This is the forth question of seven that Bill Petrocelli of Book Passage in Corte Madera, California asked at a writers publishing workshop last month. During the last few weeks I've expanded on Bill's lecture. Here are the past three weeks:
Of course you do, we all want that publishing contract from one of the BIG publishing houses. That means that your work is outstanding, you have a fantastic literary agent, and you have the skills to keep producing a new work every six to nine months. And, by the way, you are thrilled that the manuscript you wrote will be handed over to these people and you will have very little control over the editing, the cover, and the future of the book itself.
These are some of the harsh realities of going the traditional publishing route. It is a tough road; patience and careful driving are required as well as a decent road map. But, for many writers it is an appropriate course and possibly even the best way to go to see your work in bookstores.
The traditional process is as follows (with obvious variations in every case).
- Manuscript completed,
- Manuscript edited,
- Query letters written and sent to potential agents,
- Agent likes the manuscript,
- Agent signs you on,
- Agent offers the manuscript to publishers,
- You and agent agree to publisher's contract,
- Publisher publishes the book,
- You go to the top of the New York Times bestseller list.
Easy-peasy. Unfortunately this process absolutely never happens that way. At every level there are rejections, refusals, unanswered query letters, months of wait, and heart wrenching disappointments. This is the way it is. Consider that traditionally published books may make-up less than 20% of the total number of published books you understand the pressure on them to be selective and thorough.
The traditional publishing house does know what they are doing. This is a far cry from the hundreds of thousands of self-publishers that have to learn a whole new business in addition to their writing. The traditional house will handle the final editing, design of the inside and outside of the book, printing, distribution, and promotion. Some houses pay a royalty against the potential book earnings, some don't, but for the writer it's hands-off. I have done both traditional and self-publishing and there are strong merits for both.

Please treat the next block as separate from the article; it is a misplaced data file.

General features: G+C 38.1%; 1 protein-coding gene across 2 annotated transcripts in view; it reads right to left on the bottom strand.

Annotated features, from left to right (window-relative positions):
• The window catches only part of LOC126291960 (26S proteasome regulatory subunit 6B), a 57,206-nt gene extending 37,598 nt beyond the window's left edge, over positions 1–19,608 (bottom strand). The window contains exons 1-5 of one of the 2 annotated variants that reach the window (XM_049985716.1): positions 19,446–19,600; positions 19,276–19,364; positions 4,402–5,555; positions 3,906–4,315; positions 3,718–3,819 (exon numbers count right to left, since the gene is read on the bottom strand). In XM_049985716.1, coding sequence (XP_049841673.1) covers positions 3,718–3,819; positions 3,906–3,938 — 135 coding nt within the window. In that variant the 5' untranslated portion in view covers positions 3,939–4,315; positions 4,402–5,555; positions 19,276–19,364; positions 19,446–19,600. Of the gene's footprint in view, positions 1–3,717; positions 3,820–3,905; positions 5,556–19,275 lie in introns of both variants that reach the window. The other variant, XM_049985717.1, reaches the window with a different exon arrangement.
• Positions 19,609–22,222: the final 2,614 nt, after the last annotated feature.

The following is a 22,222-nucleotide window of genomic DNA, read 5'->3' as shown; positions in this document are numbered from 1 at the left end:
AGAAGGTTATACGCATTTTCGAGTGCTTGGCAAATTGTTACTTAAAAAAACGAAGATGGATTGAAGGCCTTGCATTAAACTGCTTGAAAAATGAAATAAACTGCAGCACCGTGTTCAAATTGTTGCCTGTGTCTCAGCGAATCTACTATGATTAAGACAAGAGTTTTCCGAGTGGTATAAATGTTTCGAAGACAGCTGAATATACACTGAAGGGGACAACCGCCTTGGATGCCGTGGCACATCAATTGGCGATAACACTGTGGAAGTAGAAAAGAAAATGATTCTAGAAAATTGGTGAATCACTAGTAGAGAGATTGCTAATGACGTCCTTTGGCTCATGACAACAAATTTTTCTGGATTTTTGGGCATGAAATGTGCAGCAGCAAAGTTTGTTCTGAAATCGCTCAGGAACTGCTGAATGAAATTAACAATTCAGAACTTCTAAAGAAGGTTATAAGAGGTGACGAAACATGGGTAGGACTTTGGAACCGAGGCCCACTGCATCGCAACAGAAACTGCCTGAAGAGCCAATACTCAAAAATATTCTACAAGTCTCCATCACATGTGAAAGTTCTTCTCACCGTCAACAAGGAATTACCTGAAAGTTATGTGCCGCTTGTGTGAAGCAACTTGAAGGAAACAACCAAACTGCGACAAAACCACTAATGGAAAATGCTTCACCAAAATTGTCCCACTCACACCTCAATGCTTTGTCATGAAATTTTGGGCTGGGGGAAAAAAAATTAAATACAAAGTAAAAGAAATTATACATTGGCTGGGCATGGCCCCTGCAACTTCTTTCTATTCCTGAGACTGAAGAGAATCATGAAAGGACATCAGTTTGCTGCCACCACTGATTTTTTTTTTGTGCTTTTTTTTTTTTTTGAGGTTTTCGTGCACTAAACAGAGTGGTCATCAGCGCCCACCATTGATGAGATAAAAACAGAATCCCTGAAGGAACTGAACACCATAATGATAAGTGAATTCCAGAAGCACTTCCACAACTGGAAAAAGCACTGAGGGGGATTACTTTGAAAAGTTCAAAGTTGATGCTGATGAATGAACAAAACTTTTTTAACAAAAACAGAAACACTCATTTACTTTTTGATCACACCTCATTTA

The key is finding an agent who can place the right publishing house with your book. Even the big publishers tend to print certain genres and themes. That's why there are smaller imprints within the large publishing house, each imprint may focus on a particular reader and their interest, i.e. romance, thrillers, history, children's, etc. And this applies to non-fiction as well.
This blog can't give a list of books to read and paths to follow - there's hundreds, all I'm trying to do is lay out the overall issues of self-publishing or go traditional. The Internet and the library and even your local bookstore (i.e. Barnes and Noble, etc.) have references and lists for agents and publishers. Spend a lot of time learning the process, go to writer's workshops, and talk to other writers. Every road traveled will be different.
I'm an impatient person and I also want to be involved with the final product. I don’t wish this curse on anyone, as a result for many of my books I self-published them. I took the time to learn this new and exciting industry and I have some skill in Photoshop and InDesign. But for most writers these skills are difficult to learn and master, it was hard enough getting the damn book written.
So, the decision is yours. But keep in mind that you, the writer, are like a farmer that produces the best corn in all of Iowa. But you still sell it by the bushel to a market that is inundated with millions of bushels of corn. You, the farmer, will be paid by the bushel but that bag of frozen organic corn at the local Safeway is sold by the ounce. That bushel is worth about $5.00, but sold in bags in the frozen section that bushel is now worth more than $250. There are a lot of hands out between the agent and your royalty check.
Next week: If you self-publish how do you control the costs?
More later . . . . . . . . . . . . . .